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Man charged with Brittany Zimmermann murder ordered to stand trial
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BRITTANY ZIMMERMANn HOMICIDE

Man charged with Brittany Zimmermann murder ordered to stand trial

David Kahl in court

David Kahl, charged last year with the 2008 murder of UW-Madison student Brittany Zimmermann, listens to testimony in court at his preliminary hearing on Thursday. A judge found there was probable cause he committed the crime and ordered him to stand trial. 

A man charged more than a year ago with the 2008 killing of UW-Madison student Brittany Zimmermann was ordered Thursday to stand trial after a judge ruled prosecutors had presented enough evidence to show probable cause he is responsible.

David A. Kahl, 55, currently an inmate at Oshkosh Correctional Institution who has long been considered a suspect in the death of the 21-year-old student at her West Doty Street home, made his first appearance Thursday in a Dane County Courtroom after he was charged with first-degree intentional homicide in March 2020.

Prior to Thursday Kahl had made court appearances by video from Oshkosh.

Deputies rolled Kahl into the courtroom in a restraint chair for the hearing, during which state Assistant Attorney General Matthew Moeser, taking the case as a special prosecutor since his recent departure from the Dane County District Attorney’s Office, and Assistant District Attorney Erin Hanson, presented evidence that pointed toward Kahl, much of it included the criminal complaint issued against Kahl last year.

David Kahl

Kahl

The 20-page complaint contains no direct eyewitness evidence of Kahl’s involvement in Zimmermann’s death but cites probable DNA matches found on some articles of Zimmermann’s clothing. It also cites DNA on the envelope of a letter sent to police in April 2009 from Fox Lake Correctional Institution, where Kahl was incarcerated at the time, pointing investigators toward another Fox Lake inmate as having discussed having killed Zimmermann.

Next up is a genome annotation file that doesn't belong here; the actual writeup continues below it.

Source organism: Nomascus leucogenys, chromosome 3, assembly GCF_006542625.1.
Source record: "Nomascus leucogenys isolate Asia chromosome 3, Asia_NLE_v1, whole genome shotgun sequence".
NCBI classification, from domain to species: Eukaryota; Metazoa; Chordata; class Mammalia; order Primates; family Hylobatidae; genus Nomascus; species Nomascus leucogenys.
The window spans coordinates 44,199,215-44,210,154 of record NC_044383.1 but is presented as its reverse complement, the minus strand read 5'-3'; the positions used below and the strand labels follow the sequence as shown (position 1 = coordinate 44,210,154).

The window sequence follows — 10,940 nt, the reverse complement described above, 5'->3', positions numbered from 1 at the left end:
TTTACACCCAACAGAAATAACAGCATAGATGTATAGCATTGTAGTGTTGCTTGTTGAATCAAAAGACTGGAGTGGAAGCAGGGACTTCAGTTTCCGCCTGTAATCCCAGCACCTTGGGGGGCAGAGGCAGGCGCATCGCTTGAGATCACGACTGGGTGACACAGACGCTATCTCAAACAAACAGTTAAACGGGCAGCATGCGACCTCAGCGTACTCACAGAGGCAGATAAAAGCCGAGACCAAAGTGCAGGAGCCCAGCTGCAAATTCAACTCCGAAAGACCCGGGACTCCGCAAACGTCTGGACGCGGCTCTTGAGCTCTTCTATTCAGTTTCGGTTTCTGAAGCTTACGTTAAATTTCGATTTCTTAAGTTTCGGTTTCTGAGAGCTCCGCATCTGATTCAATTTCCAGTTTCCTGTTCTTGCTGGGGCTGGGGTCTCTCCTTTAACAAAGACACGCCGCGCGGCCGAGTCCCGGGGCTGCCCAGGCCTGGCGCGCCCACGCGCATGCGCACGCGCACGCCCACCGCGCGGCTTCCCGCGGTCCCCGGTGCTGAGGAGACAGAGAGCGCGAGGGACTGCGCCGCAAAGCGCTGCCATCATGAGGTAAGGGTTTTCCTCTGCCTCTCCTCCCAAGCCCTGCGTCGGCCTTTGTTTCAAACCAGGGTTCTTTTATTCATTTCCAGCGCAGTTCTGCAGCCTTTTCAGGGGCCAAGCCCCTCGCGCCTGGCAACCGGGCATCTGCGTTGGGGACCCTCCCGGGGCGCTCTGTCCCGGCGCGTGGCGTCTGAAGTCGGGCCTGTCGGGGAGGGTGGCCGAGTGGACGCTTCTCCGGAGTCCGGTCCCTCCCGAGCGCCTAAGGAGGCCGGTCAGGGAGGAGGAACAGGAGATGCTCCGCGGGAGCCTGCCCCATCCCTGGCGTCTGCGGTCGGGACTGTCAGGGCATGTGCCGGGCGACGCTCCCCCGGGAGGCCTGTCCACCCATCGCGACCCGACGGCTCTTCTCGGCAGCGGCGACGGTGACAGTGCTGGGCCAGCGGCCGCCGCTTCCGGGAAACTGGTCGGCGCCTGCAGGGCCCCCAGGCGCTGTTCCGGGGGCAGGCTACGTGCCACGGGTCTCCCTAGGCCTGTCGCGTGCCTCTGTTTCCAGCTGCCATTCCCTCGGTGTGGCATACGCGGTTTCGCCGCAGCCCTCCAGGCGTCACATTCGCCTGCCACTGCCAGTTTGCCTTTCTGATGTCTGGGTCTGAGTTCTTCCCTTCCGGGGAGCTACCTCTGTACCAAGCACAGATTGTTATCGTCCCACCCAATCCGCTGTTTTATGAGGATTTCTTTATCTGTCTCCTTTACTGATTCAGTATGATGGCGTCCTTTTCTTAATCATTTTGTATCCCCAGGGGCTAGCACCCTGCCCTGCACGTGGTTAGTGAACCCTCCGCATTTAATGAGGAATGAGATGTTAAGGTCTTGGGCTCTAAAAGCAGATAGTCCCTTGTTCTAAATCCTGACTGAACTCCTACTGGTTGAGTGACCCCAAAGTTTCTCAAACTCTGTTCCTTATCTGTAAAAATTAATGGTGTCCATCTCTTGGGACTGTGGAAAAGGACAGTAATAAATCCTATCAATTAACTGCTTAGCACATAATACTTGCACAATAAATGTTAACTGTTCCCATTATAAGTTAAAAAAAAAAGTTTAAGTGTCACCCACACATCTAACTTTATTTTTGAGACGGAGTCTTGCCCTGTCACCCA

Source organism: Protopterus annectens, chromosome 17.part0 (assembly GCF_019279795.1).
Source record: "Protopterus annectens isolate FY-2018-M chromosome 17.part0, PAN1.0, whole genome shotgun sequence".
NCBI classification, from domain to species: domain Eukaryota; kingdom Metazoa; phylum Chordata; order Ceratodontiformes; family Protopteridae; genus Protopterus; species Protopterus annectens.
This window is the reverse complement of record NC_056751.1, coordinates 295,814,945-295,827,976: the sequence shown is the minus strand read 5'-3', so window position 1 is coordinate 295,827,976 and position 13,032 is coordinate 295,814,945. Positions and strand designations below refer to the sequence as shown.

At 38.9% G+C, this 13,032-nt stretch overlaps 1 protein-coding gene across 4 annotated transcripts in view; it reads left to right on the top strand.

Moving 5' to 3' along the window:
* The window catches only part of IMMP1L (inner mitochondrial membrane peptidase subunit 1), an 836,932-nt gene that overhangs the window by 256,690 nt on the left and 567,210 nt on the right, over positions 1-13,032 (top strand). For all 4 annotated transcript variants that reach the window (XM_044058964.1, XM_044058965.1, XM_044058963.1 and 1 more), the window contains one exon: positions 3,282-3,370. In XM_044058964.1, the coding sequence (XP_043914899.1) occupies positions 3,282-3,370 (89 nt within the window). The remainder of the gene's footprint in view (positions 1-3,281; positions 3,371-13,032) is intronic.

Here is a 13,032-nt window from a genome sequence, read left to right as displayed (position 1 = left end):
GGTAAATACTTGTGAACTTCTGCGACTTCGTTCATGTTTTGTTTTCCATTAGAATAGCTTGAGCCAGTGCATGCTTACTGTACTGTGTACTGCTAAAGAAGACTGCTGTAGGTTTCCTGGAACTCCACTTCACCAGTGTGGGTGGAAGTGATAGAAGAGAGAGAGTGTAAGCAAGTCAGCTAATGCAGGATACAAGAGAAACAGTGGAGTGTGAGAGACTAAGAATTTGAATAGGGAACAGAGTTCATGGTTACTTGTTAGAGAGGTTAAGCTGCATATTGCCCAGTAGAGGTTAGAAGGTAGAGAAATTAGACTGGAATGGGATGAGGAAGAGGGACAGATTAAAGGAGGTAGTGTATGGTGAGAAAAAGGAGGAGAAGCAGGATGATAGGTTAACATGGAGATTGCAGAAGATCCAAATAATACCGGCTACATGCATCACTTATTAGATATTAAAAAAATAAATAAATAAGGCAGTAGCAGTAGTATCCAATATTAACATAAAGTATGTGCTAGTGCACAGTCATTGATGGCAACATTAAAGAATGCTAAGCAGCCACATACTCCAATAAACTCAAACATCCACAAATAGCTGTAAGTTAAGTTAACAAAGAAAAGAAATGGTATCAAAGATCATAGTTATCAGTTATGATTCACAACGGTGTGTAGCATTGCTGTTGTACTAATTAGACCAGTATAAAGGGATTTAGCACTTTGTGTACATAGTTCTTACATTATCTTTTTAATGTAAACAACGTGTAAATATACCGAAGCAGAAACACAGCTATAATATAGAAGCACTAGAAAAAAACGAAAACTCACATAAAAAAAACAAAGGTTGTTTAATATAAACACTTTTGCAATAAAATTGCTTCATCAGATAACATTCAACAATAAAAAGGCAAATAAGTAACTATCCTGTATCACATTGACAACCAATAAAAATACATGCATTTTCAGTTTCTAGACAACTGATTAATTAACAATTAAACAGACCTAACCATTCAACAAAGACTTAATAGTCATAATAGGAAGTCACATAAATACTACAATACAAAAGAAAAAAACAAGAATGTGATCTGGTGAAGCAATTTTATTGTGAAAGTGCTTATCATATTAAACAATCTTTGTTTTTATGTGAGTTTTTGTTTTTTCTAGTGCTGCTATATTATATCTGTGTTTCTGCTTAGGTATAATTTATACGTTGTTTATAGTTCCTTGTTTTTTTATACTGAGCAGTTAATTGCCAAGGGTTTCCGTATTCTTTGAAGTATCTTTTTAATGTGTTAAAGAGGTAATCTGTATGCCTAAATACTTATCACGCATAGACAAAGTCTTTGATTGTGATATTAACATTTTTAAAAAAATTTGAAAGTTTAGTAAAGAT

The DNA on the envelope was Kahl’s.

The complaint also cites evidence placing Kahl in the area at the time Zimmermann was attacked and Kahl’s own shifting statements about his activities that day.

Kahl admitted he was going from door to door trying to scam for money by telling people he needed money to repair a tire on his car. The money was actually used to buy crack cocaine.

Kahl’s attorney, Assistant State Public Defender Jon Helland, opposed the probable cause finding, telling Circuit Judge Juan Colas that there is “scant evidence to support the charge in the criminal complaint.”

Helland said that “at best,” prosecutors had testimony concerning a “jailhouse snitch,” who told Madison police Detective Allen Rickey in 2008 about statements Kahl made at Fox Lake concerning his involvement in Zimmermann’s death.

“But you take that statement out, you have almost no evidence that Mr. Kahl is responsible for the death of Brittany Zimmermann,” Helland said.

Without hearing an argument from Moeser, Colas said the evidence was sufficient and ordered Kahl to stand trial.

What comes next in the case will be up to the trial judge, Josann Reynolds. Kahl will enter a formal plea before Reynolds at a later date.

Helland had also attempted to attack the timeline of events the day of Zimmermann’s death to show Kahl could not have committed the crime. Testimony was that on April 2, 2008, Zimmermann’s computer had last been used at 12:18 p.m., and that there was a call to 911 at 12:19 p.m. in which a woman could be heard screaming before the call was disconnected.

Zimmermann’s boyfriend, Jordan Gonnering, who later found Zimmermann, called 911 and police arrived about 1:10 p.m.

Brittany Zimmermann

Zimmermann

Neighbors told police of encounters with Kahl as he attempted his tire-money scam around the neighborhood. Helland argued that people in the neighborhood continued to see Kahl around the neighborhood, still trying to cadge money, well after police arrived at Zimmermann’s apartment. Nobody reported seeing blood or any injuries on his body. He said despite the police presence, Kahl stuck around the neighborhood.

“His behavior was consistent before Brittany Zimmermann died and after Brittany Zimmermann died,” Helland said.


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